BY MARK GREAVES
THE HEAD of the Charity Commission has sought to reassure the Catholic bishops of England and Wales that new regulations do not pose a threat to Catholic charities.
Some had feared that the regulations, which require charities to report annually on their public benefit, could be used to penalise charities with a religious purpose.
But Dame Suzi Leather, chairman of the Commission, told bishops at their Low Week meeting that “advancing religion” in itself was still recognised as a public benefit.
She said charities had always been defined as working for public benefit but that the new regulation, contained in the Charities Act 2006 – was “a step change in public accountability” that would give people a better understanding of what charities did.
She said: “Providing opportunity to worship, conducting religious services and providing religious instruction are all perfectly capable in themselves of demonstrating public benefit... Put crudely, you don’t have to run a soup kitchen as well as offer Mass.” She also suggested that she would try to steer a balance between the demands of religious organisations and those of secularist lobby groups such as the British Humanist Society.
She said: “There is an old adage along the lines that if you’ve managed to attract accusations of bias from two diametrically opposed viewpoints then you have probably got the balance about right.
“I reminded myself of this when the Humanist Society joined some religious groups to express disappointment over our final public benefit guidance.” Dame Suzi had been invited to address the bishops by Cardinal Cormac Murphy-O’Connor last year. Catholic schools and dioceses and most religious orders are governed by charity law and are therefore regulated by the Charity Commission.
Eighty-two Catholic charities, including all 19 dioceses of England and Wales, complained to the commission in 2007 over guidelines drafted to explain the new legislation.
They said in a joint submission: “We are concerned that the language used in connection with religious charities in the draft guidance is negative in contrast to that used for other sectors. The only comments about religious charities refer to ‘risk’, ‘public concern’ or benefit which are ‘too vague or intangible’,” they added.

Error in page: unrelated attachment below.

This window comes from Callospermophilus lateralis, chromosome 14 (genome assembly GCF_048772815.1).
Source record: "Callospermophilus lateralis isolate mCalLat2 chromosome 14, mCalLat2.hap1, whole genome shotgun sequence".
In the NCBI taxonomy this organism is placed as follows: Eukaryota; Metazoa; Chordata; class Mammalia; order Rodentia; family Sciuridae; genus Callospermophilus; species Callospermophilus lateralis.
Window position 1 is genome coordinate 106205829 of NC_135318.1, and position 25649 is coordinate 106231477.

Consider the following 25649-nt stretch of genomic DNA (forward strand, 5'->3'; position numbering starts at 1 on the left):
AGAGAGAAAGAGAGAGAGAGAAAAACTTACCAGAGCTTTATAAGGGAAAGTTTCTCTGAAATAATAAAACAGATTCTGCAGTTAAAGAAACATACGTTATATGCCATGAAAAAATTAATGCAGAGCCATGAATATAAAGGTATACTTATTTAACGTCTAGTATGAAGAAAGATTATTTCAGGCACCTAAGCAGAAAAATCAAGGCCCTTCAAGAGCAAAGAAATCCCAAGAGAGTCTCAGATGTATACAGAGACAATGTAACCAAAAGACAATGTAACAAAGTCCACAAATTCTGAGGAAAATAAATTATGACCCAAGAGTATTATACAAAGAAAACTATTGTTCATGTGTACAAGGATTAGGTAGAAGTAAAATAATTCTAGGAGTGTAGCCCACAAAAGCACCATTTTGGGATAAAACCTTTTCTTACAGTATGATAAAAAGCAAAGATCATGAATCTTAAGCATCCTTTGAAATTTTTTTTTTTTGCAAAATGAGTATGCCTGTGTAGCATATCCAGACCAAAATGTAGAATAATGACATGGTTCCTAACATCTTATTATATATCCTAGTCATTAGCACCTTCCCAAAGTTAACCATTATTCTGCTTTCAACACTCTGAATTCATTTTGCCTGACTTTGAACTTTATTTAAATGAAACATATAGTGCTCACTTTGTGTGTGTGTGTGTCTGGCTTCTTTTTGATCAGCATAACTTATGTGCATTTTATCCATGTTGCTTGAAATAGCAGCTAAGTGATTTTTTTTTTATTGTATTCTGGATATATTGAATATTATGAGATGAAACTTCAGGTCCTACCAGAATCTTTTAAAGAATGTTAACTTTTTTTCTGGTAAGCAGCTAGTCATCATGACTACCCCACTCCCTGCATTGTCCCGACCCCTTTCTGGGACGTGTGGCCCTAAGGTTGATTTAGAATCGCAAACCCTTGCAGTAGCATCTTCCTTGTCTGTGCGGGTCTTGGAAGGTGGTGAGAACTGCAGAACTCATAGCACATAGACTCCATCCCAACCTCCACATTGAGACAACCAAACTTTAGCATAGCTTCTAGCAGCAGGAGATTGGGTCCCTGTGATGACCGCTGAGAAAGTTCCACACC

They also said that guidance about “intangible” benefits, such as those of a spiritual or religious nature, was not sufficiently clear. Their submission was given as part of the Charity Commission’s public consultation. All of the guidelines were finally published at the start of this year.
In her address to the bishops last week Dame Suzi said it was crucial for the Charity Commission to respect charities’ independence and not interfere in the running of them.
She also said it was not the commission’s role to judge the value of different charitable purposes.
“Charitable status does not argue the respective merits of animal testing for medical research purposes versus those of animal welfare – it simply acknowledges that, in law, both purposes are capable of being charitable,” she said.
She said the Charity Commission had spent “literally hundreds of hours” preparing guidance on the public benefit requirement.
She said: “Embracing the public benefit reporting requirement really is in the interests of everyone – the public, the commission and charities themselves – in developing and building on the public trust and confidence in charities.” She added: “The advent of the public benefit requirement has seen some types of charities complain they are being singled out, unfairly put in the spotlight, picked upon.
“To which we quietly emphasise that no charity is above the law of the land. Just as much as they must adhere to health and safety legislation and employment law, so every charity must meet the public benefit requirement.” She stressed how important she felt the Catholic Church was in “generating, sustaining and guiding charity” in Britain and across the world, but she also said that “charity law and religious tenets don’t always make the easiest of neighbours”.
She said the commission may have been “over-zealous” in dealing with sex abuse cases related to the Church. “I know some of you feel that our regulatory intervention in allegations of abuse connected with Catholic dioceses was heavy-handed,” she said. “We may well have been overzealous initially, but we did not get the level of co-operation we expected as charity regulator. However, I believe we did work well together in the end.”